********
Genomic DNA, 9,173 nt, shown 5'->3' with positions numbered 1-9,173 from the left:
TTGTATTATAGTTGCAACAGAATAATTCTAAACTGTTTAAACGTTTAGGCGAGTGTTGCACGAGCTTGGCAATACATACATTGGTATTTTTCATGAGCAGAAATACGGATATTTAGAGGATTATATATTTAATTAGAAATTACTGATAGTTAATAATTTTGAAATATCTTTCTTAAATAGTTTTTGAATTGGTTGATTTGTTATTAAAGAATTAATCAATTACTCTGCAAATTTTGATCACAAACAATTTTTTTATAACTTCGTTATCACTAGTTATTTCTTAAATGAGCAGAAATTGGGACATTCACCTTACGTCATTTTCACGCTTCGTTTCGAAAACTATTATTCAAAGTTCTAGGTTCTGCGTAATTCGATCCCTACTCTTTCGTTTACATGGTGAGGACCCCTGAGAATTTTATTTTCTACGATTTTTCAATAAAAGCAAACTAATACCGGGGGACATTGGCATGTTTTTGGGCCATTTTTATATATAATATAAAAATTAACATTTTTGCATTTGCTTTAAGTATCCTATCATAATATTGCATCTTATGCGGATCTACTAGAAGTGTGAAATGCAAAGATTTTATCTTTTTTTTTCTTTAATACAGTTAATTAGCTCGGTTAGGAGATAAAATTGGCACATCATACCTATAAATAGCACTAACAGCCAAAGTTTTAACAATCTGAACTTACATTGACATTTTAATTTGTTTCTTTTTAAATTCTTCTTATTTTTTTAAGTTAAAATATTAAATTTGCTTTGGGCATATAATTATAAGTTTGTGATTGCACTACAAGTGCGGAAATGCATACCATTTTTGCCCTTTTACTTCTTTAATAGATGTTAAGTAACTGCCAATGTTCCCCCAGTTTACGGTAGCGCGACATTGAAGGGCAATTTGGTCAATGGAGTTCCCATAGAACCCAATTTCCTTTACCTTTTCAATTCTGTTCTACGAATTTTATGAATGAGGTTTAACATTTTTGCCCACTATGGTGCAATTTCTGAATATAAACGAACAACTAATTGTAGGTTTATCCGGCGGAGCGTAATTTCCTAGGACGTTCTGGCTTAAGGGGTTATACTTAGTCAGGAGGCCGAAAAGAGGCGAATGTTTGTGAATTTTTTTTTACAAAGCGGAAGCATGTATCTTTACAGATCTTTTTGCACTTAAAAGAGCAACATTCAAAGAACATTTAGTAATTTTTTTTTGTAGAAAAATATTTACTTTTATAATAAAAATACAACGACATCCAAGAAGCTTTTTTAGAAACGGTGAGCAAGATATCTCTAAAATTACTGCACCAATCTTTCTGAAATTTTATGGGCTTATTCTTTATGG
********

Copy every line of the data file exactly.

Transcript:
Genomic DNA, 9,173 nt, shown 5'->3' with positions numbered 1-9,173 from the left:
TTGTATTATAGTTGCAACAGAATAATTCTAAACTGTTTAAACGTTTAGGCGAGTGTTGCACGAGCTTGGCAATACATACATTGGTATTTTTCATGAGCAGAAATACGGATATTTAGAGGATTATATATTTAATTAGAAATTACTGATAGTTAATAATTTTGAAATATCTTTCTTAAATAGTTTTTGAATTGGTTGATTTGTTATTAAAGAATTAATCAATTACTCTGCAAATTTTGATCACAAACAATTTTTTTATAACTTCGTTATCACTAGTTATTTCTTAAATGAGCAGAAATTGGGACATTCACCTTACGTCATTTTCACGCTTCGTTTCGAAAACTATTATTCAAAGTTCTAGGTTCTGCGTAATTCGATCCCTACTCTTTCGTTTACATGGTGAGGACCCCTGAGAATTTTATTTTCTACGATTTTTCAATAAAAGCAAACTAATACCGGGGGACATTGGCATGTTTTTGGGCCATTTTTATATATAATATAAAAATTAACATTTTTGCATTTGCTTTAAGTATCCTATCATAATATTGCATCTTATGCGGATCTACTAGAAGTGTGAAATGCAAAGATTTTATCTTTTTTTTTCTTTAATACAGTTAATTAGCTCGGTTAGGAGATAAAATTGGCACATCATACCTATAAATAGCACTAACAGCCAAAGTTTTAACAATCTGAACTTACATTGACATTTTAATTTGTTTCTTTTTAAATTCTTCTTATTTTTTTAAGTTAAAATATTAAATTTGCTTTGGGCATATAATTATAAGTTTGTGATTGCACTACAAGTGCGGAAATGCATACCATTTTTGCCCTTTTACTTCTTTAATAGATGTTAAGTAACTGCCAATGTTCCCCCAGTTTACGGTAGCGCGACATTGAAGGGCAATTTGGTCAATGGAGTTCCCATAGAACCCAATTTCCTTTACCTTTTCAATTCTGTTCTACGAATTTTATGAATGAGGTTTAACATTTTTGCCCACTATGGTGCAATTTCTGAATATAAACGAACAACTAATTGTAGGTTTATCCGGCGGAGCGTAATTTCCTAGGACGTTCTGGCTTAAGGGGTTATACTTAGTCAGGAGGCCGAAAAGAGGCGAATGTTTGTGAATTTTTTTTTACAAAGCGGAAGCATGTATCTTTACAGATCTTTTTGCACTTAAAAGAGCAACATTCAAAGAACATTTAGTAATTTTTTTTTGTAGAAAAATATTTACTTTTATAATAAAAATACAACGACATCCAAGAAGCTTTTTTAGAAACGGTGAGCAAGATATCTCTAAAATTACTGCACCAATCTTTCTGAAATTTTATGGGCTTATTCTTTATGG